back-to-back testing: Testing in which two or more variants of a component or system are executed with the same inputs, the outputs compared, and analyzed in cases of discrepancies. [IEEE 610]
baseline: A specification or software product that has been formally reviewed or agreed upon, that thereafter serves as the basis for further development, and that can be changed only through a formal change control process. [After IEEE 610]
basic block: A sequence of one or more consecutive executable statements containing no branches. Note: A node in a control flow graph represents a basic block.
basis test set: A set of test cases derived from the internal structure of a component or specification to ensure that 100% of a specified coverage criterion will be achieved.
bebugging: See fault seeding. [Abbott]
behavior: The response of a component or system to a set of input values and preconditions.
benchmark test: (1) A standard against which measurements or comparisons can be made.
(2) A test that is be used to compare components or systems to each other or to a standard
as in (1). [After IEEE 610]
bespoke software: Software developed specifically for a set of users or customers. The opposite is off-the-shelf software.
best practice: A superior method or innovative practice that contributes to the improved performance of an organization under given context, usually recognized as ?best? by otherpeer organizations.
beta testing: Operational testing by potential and/or existing users/customers at an external site not otherwise involved with the developers, to determine whether or not a component or system satisfies the user/customer needs and fits within the business processes. Beta testing is often employed as a form of external acceptance testing for off-the-shelf software in order to acquire feedback from the market.
big-bang testing: A type of integration testing in which software elements, hardware elements, or both are combined all at once into a component or an overall system, rather than in stages. [After IEEE 610] See also integration testing.
black-box technique: See black box test design technique.
black-box testing: Testing, either functional or non-functional, without reference to the internal structure of the component or system.
black-box test design technique: Procedure to derive and/or select test cases based on an analysis of the specification, either functional or non-functional, of a component or system without reference to its internal structure.
blocked test case: A test case that cannot be executed because the preconditions for its execution are not fulfilled.
bottom-up testing: An incremental approach to integration testing where the lowest level components are tested first, and then used to facilitate the testing of higher level components. This process is repeated until the component at the top of the hierarchy is tested. See also integration testing.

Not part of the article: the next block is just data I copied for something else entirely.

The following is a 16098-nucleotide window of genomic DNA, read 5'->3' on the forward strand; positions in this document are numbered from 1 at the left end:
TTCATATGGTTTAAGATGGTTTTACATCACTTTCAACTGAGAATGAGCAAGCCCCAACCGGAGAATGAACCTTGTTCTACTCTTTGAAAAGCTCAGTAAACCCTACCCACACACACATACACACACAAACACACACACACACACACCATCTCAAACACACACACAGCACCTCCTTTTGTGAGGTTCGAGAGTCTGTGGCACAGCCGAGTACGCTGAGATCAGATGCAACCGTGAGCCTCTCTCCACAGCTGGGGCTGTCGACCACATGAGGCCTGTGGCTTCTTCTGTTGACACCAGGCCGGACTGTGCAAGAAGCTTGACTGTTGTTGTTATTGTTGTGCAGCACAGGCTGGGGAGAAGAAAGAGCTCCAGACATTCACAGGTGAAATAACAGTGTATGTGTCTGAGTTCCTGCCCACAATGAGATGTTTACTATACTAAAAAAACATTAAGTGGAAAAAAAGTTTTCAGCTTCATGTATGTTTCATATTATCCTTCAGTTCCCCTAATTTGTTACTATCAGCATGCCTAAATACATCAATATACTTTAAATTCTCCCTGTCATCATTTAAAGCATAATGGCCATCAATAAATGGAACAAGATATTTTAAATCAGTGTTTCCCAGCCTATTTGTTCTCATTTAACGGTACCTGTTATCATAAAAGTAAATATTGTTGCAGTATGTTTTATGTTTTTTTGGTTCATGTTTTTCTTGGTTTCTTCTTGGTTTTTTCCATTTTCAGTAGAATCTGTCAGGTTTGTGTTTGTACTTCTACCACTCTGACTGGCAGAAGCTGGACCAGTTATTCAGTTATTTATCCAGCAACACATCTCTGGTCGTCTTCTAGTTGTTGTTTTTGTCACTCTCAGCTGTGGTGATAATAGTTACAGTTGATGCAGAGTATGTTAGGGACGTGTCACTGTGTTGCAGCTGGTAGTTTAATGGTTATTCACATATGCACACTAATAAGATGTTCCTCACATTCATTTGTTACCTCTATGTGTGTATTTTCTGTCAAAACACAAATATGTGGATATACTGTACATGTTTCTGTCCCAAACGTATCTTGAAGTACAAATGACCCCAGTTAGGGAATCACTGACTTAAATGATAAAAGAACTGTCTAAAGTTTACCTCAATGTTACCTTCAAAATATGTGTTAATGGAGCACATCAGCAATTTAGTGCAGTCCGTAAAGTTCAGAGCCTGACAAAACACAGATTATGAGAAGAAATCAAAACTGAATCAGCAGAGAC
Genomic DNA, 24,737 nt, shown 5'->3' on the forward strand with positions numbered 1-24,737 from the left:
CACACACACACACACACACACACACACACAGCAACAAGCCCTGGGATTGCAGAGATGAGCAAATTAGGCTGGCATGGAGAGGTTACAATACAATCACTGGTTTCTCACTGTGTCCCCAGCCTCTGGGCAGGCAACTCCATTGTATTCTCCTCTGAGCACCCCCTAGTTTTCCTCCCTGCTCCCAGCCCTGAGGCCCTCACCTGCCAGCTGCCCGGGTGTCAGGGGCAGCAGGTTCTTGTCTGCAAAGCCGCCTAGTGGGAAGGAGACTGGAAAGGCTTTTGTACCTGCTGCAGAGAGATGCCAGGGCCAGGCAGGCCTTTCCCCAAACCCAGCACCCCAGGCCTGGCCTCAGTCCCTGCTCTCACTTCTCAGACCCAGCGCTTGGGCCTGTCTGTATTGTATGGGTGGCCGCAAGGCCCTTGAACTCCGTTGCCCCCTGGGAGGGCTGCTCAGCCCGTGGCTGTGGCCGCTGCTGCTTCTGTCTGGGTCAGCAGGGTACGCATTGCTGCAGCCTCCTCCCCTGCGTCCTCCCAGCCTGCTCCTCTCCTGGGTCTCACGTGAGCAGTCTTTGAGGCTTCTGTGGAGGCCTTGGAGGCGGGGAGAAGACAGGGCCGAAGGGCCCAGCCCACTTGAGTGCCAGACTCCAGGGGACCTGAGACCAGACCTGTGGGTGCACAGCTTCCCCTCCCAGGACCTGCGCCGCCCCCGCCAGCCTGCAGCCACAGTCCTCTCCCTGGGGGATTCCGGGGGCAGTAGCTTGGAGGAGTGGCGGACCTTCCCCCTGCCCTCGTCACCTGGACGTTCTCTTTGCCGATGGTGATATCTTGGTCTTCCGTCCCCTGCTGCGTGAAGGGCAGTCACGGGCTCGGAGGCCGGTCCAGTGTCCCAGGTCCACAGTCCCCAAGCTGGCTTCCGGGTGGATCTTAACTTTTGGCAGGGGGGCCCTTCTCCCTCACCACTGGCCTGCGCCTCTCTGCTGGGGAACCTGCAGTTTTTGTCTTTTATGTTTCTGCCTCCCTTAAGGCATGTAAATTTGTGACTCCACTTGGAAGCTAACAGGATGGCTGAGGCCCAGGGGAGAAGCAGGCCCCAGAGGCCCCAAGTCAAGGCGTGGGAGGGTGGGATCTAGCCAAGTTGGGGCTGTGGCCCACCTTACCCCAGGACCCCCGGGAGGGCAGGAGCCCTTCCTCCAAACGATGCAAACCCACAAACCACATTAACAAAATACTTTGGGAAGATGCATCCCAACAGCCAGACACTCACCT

boundary value: An input value or output value which is on the edge of an equivalence partition or at the smallest incremental distance on either side of an edge, for example the minimum or maximum value of a range.
boundary value analysis: A black box test design technique in which test cases are designed based on boundary values. See also boundary value.
boundary value coverage: The percentage of boundary values that have been exercised by a test suite.
boundary value testing: See boundary value analysis.
branch: A basic block that can be selected for execution based on a program construct in which one of two or more alternative program paths is available, e.g. case, jump, go to, ifthen-else.
branch condition: See condition.
branch condition combination coverage: See multiple condition coverage.
branch condition combination testing: See multiple condition testing.
branch condition coverage: See condition coverage.
branch coverage: The percentage of branches that have been exercised by a test suite. 100% branch coverage implies both 100% decision coverage and 100% statement coverage.
branch testing: A white box test design technique in which test cases are designed to execute branches.
buffer: A device or storage area used to store data temporarily for differences in rates of data flow, time or occurrence of events, or amounts of data that can be handeld by the devices or processes involved in the transfer or use of the data. [IEEE 610]
buffer overflow: A memory access defect due to the attempt by a process to store data beyond the boundaries of a fixed length buffer, resulting in overwriting of adjacent memory areas or the raising of an overflow exception. See also buffer.
bug: See defect.
bug report: See defect report.
bug taxonomy: See defect taxonomy.
bug tracking tool: See defect management tool.
business process-based testing: An approach to testing in which test cases are designed based on descriptions and/or knowledge of business processes.
A bit-by-bit comparison of identically positioned bits in two numeric expressions.
An expression that evaluates to either True or False.
A way of passing the address, rather than the value, of an argument to a procedure. This allows the procedure to access the actual variable. As a result, the variable's actual value can be changed by the procedure to which it is passed.
A way of passing the value, rather than the address, of an argument to a procedure. This allows the procedure to access a copy of the variable. As a result, the variable's actual value can't be changed by the procedure to which it is passed.